Google Is Helping Governments Violate Your Privacy


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A new law suit filed in the USA complains that Google is helping the U.S. government circumvent constiutional protections in order to conduct warrantless searches on citizens. The Electronic Privacy Information Center (EPIC) has formally accused Google of scanning billions of personal files of users at the request of the U.S. government. EPIC recently filed a “friend of the court” brief alleging that Google is helping the U.S. government conduct warrantless searches by scanning user files in search of potentially illegal content or evidence of crimes.

The new suit came in response to United States v. Wilson, a case in which it was shown Google scanned billions of users files in an attempt to identify images of children reported as lost or missing by the National Center for Missing and Exploited Children (NCMEC). After scanning images contained om users computers, Google contacts law enforcement agencies with information on individuals who have images that may show missing children. Unfortunately this entire process happens without permission from users or a warrant issued by a court, and without reasonable grounds to suspect the individuals whose files are accessed of involvement in any crome. EPIC’s brief argues that “because neither Google nor the government explained how the image matching technique actually works or presented evidence establishing accuracy and reliability, the government’s search was unreasonable.”

EPIC claims the situation allows law enforcement oficers to ignore civil rights protections against unreasonable search and seizure of property and conduct warrantless searches with help from Google.

“If, for example, police officials would like to examine the digital files of certain suspects, they can simply turn to Google, which will do all the searching for them – and without the time, expense or hassle of getting a warrant for this search,” CPO Magazine reports. “For police departments, warrantless searches of digital material would be one way to make their criminal investigations much easier.”

This particular case centres on a new Google algorithm that scans files to locate a specific image using image matching. Previously, the NCMEC was required to provide Google with image hashes, used to identify a unique image without showing the actual image. However, Google’s new algorithm uses image matching instead of image hashing. EPIC said the “lower court made a key mistake” by confusing file hashing with the more personal method of image matching.

EPIC’s concern centers around the ways this technology might be used to target citizens for their religious or political affiliations, or even for viewing content security sgencies disapprove of. Remember, the US Govertnment under the Obama Administration, the UK Government under both Labour and Conservative Administeatuions, the German Government and the French government have all seriously considered crominalising the viewing and discussion of content questioning climate change, vaccine programs, military interventions in sovereign nations and criticism of Islam. After the shooting in Christchurch, New Zealand, (March 2019,) officials threatened jail time to any New Zealand citizen in possession of the shooter’s livestream video. With Google’s current policy, what’s to stop New Zealand’s law enforcement from asking Google to search user files for a copy of the banned “hate content”?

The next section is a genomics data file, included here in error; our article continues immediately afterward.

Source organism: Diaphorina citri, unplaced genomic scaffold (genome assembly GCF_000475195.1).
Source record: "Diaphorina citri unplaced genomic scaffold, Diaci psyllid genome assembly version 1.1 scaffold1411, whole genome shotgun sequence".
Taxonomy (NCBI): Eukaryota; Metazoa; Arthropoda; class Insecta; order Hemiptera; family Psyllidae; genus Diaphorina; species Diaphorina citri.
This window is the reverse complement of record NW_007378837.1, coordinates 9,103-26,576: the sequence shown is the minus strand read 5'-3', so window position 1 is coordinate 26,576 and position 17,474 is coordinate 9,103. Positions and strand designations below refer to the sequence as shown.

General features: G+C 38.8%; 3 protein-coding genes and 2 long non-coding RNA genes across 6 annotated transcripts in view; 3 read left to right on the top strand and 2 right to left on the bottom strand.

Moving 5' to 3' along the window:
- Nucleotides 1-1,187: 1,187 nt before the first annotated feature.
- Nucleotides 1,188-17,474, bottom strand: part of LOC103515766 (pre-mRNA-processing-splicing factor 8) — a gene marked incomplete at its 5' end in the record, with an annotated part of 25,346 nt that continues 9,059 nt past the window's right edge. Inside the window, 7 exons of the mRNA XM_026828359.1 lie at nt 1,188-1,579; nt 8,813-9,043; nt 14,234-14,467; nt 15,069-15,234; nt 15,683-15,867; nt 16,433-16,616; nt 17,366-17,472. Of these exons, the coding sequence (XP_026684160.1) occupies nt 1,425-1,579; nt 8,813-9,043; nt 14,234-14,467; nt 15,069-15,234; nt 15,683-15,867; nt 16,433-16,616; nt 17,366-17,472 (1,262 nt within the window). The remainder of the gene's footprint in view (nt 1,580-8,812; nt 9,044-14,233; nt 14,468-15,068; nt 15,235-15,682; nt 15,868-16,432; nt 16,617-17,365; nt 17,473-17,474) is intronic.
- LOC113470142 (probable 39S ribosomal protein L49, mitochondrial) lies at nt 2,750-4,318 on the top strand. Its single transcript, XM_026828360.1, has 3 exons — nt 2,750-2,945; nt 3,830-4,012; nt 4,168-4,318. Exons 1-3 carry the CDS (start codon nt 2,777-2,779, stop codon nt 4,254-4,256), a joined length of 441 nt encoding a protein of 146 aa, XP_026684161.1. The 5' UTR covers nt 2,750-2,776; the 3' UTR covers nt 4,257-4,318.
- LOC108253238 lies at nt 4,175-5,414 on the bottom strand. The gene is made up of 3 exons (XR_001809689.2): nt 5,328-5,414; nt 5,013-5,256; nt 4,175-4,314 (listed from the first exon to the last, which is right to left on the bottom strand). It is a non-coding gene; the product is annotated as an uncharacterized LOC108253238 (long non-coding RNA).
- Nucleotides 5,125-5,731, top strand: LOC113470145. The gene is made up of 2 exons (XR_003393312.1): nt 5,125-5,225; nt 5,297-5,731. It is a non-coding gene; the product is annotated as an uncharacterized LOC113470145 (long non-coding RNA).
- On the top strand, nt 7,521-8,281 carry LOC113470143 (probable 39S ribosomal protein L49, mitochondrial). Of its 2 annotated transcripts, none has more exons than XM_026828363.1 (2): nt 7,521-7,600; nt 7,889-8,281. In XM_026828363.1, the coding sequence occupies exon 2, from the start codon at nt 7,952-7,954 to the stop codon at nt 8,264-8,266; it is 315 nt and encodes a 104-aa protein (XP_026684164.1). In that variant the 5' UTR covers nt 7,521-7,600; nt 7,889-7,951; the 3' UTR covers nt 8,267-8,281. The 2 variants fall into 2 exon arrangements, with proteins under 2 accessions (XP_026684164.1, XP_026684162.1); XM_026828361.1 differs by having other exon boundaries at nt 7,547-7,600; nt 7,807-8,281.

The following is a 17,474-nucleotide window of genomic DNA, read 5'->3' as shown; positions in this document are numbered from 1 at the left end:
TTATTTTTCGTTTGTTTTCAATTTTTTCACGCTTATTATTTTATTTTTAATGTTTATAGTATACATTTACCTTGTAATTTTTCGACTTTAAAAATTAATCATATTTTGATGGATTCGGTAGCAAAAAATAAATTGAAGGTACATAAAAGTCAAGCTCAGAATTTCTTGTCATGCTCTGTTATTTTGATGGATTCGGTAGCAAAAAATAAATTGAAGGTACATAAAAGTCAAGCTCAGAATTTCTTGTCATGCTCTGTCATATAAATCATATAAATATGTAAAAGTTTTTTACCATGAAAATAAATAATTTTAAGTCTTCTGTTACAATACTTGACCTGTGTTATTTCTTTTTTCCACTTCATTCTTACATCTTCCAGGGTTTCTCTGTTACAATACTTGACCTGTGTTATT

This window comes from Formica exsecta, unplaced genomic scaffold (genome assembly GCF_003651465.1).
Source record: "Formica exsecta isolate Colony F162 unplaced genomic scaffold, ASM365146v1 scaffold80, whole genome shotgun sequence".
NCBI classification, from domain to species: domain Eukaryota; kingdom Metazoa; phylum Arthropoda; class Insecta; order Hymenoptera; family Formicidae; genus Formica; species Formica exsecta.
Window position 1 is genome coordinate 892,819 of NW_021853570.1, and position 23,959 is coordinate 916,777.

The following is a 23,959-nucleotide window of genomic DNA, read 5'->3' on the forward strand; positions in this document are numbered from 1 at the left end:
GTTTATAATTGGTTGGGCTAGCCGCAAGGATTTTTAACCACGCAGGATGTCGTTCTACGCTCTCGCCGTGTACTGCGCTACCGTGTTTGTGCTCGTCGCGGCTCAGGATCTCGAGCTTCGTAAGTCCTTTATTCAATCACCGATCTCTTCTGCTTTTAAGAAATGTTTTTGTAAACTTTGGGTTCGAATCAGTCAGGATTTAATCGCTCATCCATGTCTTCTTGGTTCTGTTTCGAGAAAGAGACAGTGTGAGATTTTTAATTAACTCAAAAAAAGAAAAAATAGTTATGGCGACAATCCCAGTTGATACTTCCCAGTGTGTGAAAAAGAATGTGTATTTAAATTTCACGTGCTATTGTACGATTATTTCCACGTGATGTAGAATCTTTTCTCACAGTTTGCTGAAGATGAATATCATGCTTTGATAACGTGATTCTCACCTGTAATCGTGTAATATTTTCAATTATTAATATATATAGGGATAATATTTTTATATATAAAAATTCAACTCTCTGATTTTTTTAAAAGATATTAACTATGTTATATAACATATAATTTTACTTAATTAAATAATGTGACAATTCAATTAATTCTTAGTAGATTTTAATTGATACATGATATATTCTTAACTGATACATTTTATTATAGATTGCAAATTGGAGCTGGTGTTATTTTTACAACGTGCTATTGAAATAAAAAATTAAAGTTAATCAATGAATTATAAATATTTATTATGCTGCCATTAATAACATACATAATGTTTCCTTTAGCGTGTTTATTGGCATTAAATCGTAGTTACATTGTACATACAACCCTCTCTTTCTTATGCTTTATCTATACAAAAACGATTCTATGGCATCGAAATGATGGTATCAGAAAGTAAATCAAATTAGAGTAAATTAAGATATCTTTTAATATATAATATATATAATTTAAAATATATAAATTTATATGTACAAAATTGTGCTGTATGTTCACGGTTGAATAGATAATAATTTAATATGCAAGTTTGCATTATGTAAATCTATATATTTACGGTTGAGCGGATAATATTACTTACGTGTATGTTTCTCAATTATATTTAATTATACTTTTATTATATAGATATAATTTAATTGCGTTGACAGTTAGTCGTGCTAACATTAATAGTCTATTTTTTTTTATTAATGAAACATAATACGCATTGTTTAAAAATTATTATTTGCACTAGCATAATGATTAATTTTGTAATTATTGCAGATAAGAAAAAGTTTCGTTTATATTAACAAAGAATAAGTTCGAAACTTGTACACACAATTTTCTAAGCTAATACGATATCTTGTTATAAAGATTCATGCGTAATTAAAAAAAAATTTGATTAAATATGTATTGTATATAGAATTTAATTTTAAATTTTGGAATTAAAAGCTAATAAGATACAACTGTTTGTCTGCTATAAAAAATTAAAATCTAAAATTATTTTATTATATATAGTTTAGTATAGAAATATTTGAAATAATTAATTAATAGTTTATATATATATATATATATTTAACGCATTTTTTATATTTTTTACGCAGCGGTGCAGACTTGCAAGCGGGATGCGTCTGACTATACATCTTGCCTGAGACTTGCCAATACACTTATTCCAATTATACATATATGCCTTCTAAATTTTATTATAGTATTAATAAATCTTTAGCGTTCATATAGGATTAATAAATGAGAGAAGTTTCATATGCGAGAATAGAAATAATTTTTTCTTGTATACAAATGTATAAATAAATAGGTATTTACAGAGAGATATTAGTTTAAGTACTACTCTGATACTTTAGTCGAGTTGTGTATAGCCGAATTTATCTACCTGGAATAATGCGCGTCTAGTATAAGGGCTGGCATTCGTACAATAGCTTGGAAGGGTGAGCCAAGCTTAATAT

This type of arrangement with tech companies allows the government to avoid applying to a court for a warrant and sets dangerous precedents for future extensions of surveillance regimes. The world’s largest search engine company is facing increasing scrutiny as news of their comtempt for privacy laws, their deceitful statements to media about privacy policy, and their abuse of illegally obtained user information makes headlines around the world. For example, Google recently came under fire for choosing to build a censored version of their search engine for the Chinese government under the Dragonfly program.

If Google continues to show the world they respect neither privacy laws or users’ civil rights, why are so many people still not only using the tool but waxing lyrical about how it has improved our lives? The realities are that Google’s search technology made it a lot easier to hide information governments or tech companies do not want you to see, and that corporations will work with governments to erode privacy—and thus, freedom — so long as they know huge numbers of people around the world will still believe what they are told to believe and carry on using the services of corrupt and totally self interested corporate entities.


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